A case of amyloidosis (questions)

 

What is amyloidosis?

 

Amyloidosis is a clinical disorder caused by extracellular deposition of insoluble abnormal fibrils, derived from aggregation of misfolded normally soluble protein.

 

What is the classification of amyloidosis?

 

1) Systemic AA amyloidosis. Formerly known as secondary amyloidosis, is a complication of chronic inflammatory conditions or any disorder associated with a sustained acute-phase response in which there is markedly increased production of serum amyloid A protein (SAA). Renal disease dominates the clinical picture in AA amyloidosis, and the condition almost always presents with proteinuria and renal failure. Regression of AA amyloid following suppression of SAA production may lead to reversal of organ dysfunction. Clinically significant involvement of the heart is very rare.  

 

2) Systemic AL amyloidosis. Previously known as primary amyloidosis, is the most commonly diagnosed form of clinical amyloid disease in developed countries. The AL fibrils are derived from monoclonal immunoglobulin light chains and consist of the whole or part of the variable (VL) domain. Almost any B-cell dyscrasia, including myeloma, lymphomas, and macroglobulinaemia may be complicated by AL amyloidosis, but more than 80% of cases are associated with subtle and otherwise “benign” monoclonal gammopathies. Multiorgan infiltration is typical. It occurs equally in men and women, usually over the age of 50 years but as early as the third decade. The heart is affected pathologically in up to 90% of AL patients, in 50% of whom diastolic heart failure with physical signs of right heart failure is a presenting feature. Conversely, _5% of patients with AL amyloidosis involving the heart have clinically isolated cardiac disease.

 

3) Hereditary systemic amyloidosis is caused by deposition of amyloid fibrils derived from genetic variants of transthyretin (TTR), apolipoprotein A-I, lysozyme, or fibrinogen alpha-chain and other extremely rare variants. Clinical syndromes include cardiomyopathy, nephropathy, or neuropathy, though the heart is most prominently involved in variant TTR type, which is associated with more than 100 different TTR mutations, most often with associated neuropathy. This entity is not rare; indeed, the amyloidogenic TTR Val122Ile variant is present in 4% of African Americans, and 23% of African Americans with cardiac amyloidosis have this variant.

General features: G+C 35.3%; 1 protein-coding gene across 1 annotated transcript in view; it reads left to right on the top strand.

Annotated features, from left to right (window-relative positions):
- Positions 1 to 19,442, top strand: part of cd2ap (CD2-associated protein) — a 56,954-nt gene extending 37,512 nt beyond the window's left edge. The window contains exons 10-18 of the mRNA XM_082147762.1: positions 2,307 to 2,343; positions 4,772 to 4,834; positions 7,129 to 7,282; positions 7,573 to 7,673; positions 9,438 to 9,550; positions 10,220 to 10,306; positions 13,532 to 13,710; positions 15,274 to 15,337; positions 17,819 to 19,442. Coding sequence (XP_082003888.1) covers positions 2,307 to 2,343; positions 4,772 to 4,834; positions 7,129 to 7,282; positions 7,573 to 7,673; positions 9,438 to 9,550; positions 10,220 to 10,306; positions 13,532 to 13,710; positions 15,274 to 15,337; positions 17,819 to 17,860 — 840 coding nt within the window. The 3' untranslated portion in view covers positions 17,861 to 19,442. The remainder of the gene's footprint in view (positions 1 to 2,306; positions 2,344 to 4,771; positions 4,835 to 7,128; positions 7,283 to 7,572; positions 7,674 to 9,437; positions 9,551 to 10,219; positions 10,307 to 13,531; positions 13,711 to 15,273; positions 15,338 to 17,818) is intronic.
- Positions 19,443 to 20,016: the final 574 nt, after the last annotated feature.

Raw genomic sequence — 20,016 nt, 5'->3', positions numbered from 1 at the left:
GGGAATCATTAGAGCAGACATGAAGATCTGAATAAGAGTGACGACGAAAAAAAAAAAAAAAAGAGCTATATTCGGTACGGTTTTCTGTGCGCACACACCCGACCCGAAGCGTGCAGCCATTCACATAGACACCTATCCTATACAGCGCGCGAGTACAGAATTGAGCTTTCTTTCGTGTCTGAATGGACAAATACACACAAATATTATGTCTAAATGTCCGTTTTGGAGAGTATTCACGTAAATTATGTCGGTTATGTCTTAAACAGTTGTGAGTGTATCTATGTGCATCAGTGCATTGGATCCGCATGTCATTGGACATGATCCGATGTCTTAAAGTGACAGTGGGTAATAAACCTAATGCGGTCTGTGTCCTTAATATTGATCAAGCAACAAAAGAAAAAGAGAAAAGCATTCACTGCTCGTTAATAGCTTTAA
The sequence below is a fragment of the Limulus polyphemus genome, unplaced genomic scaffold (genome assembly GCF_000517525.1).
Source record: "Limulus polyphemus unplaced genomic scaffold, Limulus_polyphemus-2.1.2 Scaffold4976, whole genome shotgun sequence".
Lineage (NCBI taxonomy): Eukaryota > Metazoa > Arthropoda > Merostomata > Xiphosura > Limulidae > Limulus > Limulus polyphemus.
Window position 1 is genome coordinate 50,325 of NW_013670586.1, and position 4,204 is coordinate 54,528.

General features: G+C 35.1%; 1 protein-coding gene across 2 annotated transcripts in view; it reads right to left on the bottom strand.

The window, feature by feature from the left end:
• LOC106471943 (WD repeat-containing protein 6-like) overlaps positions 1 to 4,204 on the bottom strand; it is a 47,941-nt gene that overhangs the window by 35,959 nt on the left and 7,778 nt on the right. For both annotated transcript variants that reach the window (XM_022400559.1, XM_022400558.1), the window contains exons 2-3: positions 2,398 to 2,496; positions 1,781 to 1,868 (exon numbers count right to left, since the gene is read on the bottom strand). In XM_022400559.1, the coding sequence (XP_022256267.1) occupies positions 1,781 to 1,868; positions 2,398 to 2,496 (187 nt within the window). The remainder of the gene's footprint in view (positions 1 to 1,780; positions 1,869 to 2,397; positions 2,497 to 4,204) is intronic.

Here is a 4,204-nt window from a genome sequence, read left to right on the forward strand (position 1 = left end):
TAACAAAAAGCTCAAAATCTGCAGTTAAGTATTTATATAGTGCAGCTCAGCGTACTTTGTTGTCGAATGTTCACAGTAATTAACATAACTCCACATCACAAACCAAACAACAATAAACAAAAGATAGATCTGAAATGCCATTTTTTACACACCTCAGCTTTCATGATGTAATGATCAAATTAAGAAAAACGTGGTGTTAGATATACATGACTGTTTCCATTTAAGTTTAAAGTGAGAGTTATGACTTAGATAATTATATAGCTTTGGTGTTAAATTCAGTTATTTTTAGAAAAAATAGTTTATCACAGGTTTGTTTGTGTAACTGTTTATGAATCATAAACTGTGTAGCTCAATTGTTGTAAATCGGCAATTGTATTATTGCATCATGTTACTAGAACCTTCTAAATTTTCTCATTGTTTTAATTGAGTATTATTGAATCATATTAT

4) Senile systemic amyloidosis (SSA) is caused by deposition of amyloid fibrils derived from normal wild-type transthyretin and almost always presents as a slowly progressive, infiltrative amyloid cardiomyopathy. Senile systemic amyloidosis is exceptionally rare in those younger than 60 years of age, but its prevalence ranges from 25% to 36% in those older than 80 years of age. There is a large male predominance, and senile systemic amyloidosis has a major predilection for the heart. Patients usually present with congestive heart failure, with carpal tunnel syndrome being the only common accompanying extracardiac manifestation.